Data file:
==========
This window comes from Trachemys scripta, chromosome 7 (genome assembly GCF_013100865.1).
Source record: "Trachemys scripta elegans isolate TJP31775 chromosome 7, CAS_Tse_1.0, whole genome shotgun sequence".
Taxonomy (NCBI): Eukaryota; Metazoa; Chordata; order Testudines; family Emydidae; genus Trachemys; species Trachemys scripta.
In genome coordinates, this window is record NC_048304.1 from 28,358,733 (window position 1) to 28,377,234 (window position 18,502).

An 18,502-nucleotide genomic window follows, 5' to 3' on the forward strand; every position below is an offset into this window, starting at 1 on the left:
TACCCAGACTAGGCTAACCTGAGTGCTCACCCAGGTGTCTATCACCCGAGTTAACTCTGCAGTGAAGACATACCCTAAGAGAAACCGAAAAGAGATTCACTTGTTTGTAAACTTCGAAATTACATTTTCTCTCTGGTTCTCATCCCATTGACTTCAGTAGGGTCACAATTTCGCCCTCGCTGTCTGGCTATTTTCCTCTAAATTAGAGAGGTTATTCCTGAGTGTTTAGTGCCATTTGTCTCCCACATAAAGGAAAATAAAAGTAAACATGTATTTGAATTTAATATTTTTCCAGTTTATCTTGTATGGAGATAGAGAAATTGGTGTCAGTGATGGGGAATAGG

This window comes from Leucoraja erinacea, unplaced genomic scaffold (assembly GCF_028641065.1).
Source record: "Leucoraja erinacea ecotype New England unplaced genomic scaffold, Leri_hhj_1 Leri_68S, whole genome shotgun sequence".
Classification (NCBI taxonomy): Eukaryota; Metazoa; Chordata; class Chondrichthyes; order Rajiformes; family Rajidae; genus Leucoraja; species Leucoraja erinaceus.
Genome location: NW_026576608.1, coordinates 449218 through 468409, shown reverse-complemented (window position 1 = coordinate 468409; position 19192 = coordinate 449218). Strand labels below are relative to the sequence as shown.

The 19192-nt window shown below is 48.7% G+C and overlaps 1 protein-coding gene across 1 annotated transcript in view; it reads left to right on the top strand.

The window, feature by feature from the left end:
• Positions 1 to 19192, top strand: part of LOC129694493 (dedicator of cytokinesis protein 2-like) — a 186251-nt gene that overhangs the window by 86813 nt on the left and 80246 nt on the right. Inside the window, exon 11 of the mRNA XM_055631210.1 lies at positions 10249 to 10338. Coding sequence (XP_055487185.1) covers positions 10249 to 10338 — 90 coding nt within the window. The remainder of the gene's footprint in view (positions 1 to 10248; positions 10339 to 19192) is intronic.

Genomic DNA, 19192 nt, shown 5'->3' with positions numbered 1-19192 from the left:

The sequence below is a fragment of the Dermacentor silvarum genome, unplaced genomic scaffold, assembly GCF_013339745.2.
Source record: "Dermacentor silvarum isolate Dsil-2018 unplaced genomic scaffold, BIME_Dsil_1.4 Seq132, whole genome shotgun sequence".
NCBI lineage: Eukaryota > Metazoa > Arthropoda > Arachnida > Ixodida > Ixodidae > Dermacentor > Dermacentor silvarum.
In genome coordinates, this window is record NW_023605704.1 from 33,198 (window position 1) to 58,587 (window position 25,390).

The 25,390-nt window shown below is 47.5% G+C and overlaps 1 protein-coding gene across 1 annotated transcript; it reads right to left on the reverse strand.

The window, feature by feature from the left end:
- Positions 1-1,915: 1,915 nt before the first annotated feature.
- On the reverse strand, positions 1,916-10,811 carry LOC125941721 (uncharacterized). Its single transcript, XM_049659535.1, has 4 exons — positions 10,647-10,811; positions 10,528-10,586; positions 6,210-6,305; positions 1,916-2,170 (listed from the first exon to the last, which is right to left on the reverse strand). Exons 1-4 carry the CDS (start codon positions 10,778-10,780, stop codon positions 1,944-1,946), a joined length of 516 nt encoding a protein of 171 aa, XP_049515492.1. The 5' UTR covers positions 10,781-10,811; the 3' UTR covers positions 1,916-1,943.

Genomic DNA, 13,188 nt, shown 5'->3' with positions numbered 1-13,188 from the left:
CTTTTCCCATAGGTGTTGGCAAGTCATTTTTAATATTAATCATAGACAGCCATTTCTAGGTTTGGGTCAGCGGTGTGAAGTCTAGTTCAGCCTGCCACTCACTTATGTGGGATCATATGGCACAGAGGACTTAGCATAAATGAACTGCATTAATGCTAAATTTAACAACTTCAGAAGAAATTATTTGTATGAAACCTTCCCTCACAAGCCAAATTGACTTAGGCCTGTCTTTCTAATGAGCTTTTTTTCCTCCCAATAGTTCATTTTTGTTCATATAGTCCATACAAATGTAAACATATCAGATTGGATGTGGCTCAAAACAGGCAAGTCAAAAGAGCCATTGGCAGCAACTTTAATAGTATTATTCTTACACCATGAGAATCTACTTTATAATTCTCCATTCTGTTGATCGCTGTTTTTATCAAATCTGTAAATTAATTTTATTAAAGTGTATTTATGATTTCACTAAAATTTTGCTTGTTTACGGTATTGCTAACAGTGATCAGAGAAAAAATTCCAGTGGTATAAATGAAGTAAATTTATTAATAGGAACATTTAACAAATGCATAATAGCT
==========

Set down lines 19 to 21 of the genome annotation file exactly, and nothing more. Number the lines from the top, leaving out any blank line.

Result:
The 25,390-nt window shown below is 47.5% G+C and overlaps 1 protein-coding gene across 1 annotated transcript; it reads right to left on the reverse strand.

The window, feature by feature from the left end:
- Positions 1-1,915: 1,915 nt before the first annotated feature.